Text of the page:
Rules Grammar Change

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Vol 31 Issue 09

Tom Bosley Named Secretary Of Naps

WASHINGTON, DC—Beloved veteran actor Tom Bosley, star of Happy Days and Father Dowling Mysteries, was appointed U.S. Secretary of Naps Tuesday. "I think the American people can be comfortable with Mr. Bosley's solid record on napping," President Clinton said. "He will serve our nation's napping interests well." Bosley's platform includes a 20-minute snooze at his desk during daylight hours, an occasional dozing-off toward the end of the day, and prolonged weekend lie-downs at home in the early evening hours, when, Bosley said, "I tend to get really sleepy."

Twentysomething Generation Turns 35

AUSTIN, TX—Advertising agencies across the nation reacted with shock Monday, when the U.S. Census Bureau revealed that the mean age of the "twentysomething generation" is now 35. According to the report, the twentysomethings are no longer 20- to 29-year-olds who wear ripped flannel shirts and "hang out" on college campuses. Most are now married and have full-time jobs. Todd Leaks, an Austin-area twentysomething, recently turned 36. "I was 28 when that book Generation X came out," he said. "Man, that was a while ago already." Labels previously ascribed to the twentysomethings, such as "Generation X" and "slackers," have now been transferred to those Americans born between 1968 and 1977, who have also adopted the clothing styles and musical tastes of the twentysomethings.

Visa Fires Bob Dole

NEW YORK—Credit-card giant Visa announced Tuesday that Bob Dole has been dropped from its current "No ID" advertising campaign. "The American people were just not responding to Bob Dole," Visa director of corporate communications Ron Landau said. "People found him to be depressing." When asked how he felt about being fired, Dole said, "I can say my line differently if you want. Tell me how I'm supposed to say my line." He then burst into tears.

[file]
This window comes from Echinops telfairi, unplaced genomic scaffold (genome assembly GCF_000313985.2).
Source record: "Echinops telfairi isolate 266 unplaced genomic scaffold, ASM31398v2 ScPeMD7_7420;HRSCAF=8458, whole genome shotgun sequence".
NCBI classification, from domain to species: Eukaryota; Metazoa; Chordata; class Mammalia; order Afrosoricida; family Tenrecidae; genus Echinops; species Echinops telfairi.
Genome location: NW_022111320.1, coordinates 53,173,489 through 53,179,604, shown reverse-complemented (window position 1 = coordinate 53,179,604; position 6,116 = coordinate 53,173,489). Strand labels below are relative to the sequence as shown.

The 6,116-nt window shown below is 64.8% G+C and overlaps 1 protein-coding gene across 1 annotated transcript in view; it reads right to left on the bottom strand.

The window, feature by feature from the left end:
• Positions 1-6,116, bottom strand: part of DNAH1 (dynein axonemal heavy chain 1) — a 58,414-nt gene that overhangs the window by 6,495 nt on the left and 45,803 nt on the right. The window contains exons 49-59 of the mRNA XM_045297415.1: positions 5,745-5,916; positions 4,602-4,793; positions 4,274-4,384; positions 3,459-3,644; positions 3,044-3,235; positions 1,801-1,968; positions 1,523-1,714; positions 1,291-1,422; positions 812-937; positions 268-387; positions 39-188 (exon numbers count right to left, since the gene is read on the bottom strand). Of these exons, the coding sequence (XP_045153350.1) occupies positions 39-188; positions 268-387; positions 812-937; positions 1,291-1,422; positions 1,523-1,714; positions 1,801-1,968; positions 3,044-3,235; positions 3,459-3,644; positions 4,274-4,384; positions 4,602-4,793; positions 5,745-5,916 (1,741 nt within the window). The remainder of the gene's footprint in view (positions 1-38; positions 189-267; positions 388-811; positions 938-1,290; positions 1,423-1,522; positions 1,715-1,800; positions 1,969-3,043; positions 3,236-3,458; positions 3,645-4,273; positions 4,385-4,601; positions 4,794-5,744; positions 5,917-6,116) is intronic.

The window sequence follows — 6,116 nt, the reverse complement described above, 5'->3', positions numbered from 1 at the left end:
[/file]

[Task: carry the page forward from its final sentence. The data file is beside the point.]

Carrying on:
Congress Approves $15 Billion MediCruelty

WASHINGTON, DC—With a rapidly aging populace in increasing need of medical care, Congress approved funding Monday for MediCruelty, a new system of health care which focuses on cruelty toward the elderly. "Care is very expensive," Sen. Al D'Amato (R-NY) said. "It will be much more cost-effective in the long run to be cruel to the elderly." The system will offer seniors Emergency Neglect Service, a 24-hour toll-free number that will connect to nowhere. Clearwater, FL, resident Gladys Rankin, 72, is already among the first recipients of MediCruelty. A rare bone disease has rendered her immobile, and treatments for her condition are very expensive. Under Medi-Cruelty, she was left outside her senior center near a back-alley dumpster Tuesday. "My bones hurt," Rankin said.

Firewood, Bread Top New Russian Agenda

MOSCOW—Russian leaders Monday unveiled their new agenda for the next several years: the procurement of firewood and bread. "Our homes are very cold," Kremlin official Igor Kerensky said. "Many of us have not eaten for days." The new agenda replaces a previous one, which involved the development of a technologically advanced, fully modernized nation-state capable of leading Europe into the 21st century. If the firewood plan is successful, within five years Russian leaders hope to shift their focus to obtaining running water and soap. "Do you have food?" Kerensky added. "I am very hungry."